Anne Brabers – NIVEL, the Netherlands Institute for Health Services Research

Currently, I am finishing my PhD-thesis titled “Patient involvement and medical practice variation” at the Netherlands Institute for Health Services Research (NIVEL), under supervision of prof. dr. Judith de Jong (Maastricht University) and prof. dr. Peter Groenewegen (Utrecht University). My PhD-trajectory is a bit different from a regular PhD-trajectory at university, as I perform my PhD-research next to several other research projects that I conduct at NIVEL. At NIVEL, we call this a “sprokkelpromotie”. The idea is that you write several articles about one topic, based on data that are mainly collected in the projects you work on. For instance, I work mainly as a researcher at the Dutch Health Care Consumer Panel, and in my PhD-thesis most of the studies are based on data collected in this panel. Writing a PhD-thesis in combination with performing several other research projects can be a struggle. One challenge is to create enough time to work on your thesis, especially when there are deadlines for other projects. On the other hand, I think, at the end, there are much more advantages. For instance, you learn to plan very well, you have a lot of variety in your work, you can use the experience of other research projects in your thesis, and you are more likely to involved in other research activities than when you do a regular PhD, like writing proposals to attract new research.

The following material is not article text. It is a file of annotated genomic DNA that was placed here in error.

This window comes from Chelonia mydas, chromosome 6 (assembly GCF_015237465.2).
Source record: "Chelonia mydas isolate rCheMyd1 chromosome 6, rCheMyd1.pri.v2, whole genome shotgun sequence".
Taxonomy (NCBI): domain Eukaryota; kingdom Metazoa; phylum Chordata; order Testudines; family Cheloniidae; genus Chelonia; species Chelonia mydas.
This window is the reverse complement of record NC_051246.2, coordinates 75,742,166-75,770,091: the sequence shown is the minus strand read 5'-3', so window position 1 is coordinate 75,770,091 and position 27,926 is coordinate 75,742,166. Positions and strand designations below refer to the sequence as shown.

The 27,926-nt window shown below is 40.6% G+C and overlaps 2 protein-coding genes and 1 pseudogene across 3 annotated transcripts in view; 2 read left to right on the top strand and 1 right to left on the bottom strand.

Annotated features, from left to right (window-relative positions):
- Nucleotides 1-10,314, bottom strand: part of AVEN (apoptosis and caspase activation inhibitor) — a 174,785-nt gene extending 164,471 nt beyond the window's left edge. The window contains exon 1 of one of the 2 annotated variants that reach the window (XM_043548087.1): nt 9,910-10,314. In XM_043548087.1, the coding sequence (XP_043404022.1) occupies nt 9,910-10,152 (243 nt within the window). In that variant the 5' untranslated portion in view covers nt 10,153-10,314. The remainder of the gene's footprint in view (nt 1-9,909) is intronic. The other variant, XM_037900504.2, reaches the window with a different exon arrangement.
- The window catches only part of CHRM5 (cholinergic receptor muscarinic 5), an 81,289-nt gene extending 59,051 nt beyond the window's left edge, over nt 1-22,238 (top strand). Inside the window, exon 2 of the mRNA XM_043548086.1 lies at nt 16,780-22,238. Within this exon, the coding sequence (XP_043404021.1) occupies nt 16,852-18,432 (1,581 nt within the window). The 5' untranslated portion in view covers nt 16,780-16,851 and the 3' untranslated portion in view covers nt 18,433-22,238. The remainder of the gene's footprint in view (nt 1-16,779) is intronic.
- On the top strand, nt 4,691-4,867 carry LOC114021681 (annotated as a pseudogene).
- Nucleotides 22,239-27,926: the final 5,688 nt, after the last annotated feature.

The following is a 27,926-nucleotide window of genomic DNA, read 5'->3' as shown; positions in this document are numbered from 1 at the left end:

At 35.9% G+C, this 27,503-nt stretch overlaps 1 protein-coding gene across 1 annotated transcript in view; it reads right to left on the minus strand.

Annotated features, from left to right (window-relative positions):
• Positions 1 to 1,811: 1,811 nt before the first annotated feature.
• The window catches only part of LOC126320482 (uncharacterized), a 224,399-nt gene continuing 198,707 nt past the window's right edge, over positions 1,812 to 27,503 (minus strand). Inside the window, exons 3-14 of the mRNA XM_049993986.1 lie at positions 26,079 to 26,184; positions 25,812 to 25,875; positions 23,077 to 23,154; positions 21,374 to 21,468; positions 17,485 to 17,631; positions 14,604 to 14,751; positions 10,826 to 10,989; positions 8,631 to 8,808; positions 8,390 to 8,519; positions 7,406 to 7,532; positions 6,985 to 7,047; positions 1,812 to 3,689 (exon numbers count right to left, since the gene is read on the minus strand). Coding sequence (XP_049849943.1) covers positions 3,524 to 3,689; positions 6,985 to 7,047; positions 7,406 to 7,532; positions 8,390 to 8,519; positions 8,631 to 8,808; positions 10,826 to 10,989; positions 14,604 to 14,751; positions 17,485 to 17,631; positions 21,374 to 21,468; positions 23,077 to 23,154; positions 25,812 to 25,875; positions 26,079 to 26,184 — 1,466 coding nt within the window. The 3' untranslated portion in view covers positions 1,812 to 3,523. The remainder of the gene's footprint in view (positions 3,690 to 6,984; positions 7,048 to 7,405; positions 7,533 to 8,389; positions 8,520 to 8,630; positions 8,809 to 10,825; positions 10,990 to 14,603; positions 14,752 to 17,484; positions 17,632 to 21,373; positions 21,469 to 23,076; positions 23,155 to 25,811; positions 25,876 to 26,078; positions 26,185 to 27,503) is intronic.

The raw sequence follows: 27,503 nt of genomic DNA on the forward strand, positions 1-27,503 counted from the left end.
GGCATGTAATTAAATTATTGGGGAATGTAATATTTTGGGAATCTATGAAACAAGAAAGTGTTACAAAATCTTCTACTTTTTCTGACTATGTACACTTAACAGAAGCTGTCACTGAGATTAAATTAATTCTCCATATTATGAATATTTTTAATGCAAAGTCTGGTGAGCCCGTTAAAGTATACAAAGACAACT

Patient involvement and medical practice variation
Medical practice variation is a well-known phenomenon that has been extensively described within the literature. Variation in medical treatment means that similar, or apparently similar, patients with a similar health status or medical condition do not receive the same treatment. In explaining this variation, current research mainly focuses on physicians and the organisations they work in. This approach might be adequate in the case that the physician decides on the treatment. In the past decades, however, this paternalistic model became questioned. At the same time, there is an increased emphasis towards including patients and their preferences into medical decision-making. Moreover, providing care that is respectful of, and responsive to an individual patient’s preferences is regarded as one aspect of good quality of care. As medical decision-making is decisive for practice variation, a question is whether patients can be ignored in theories about variation. This question was the central subject of my thesis. The findings of my thesis show that under certain circumstances patients indeed cannot be ignored in theories about variation.
Anne Brabers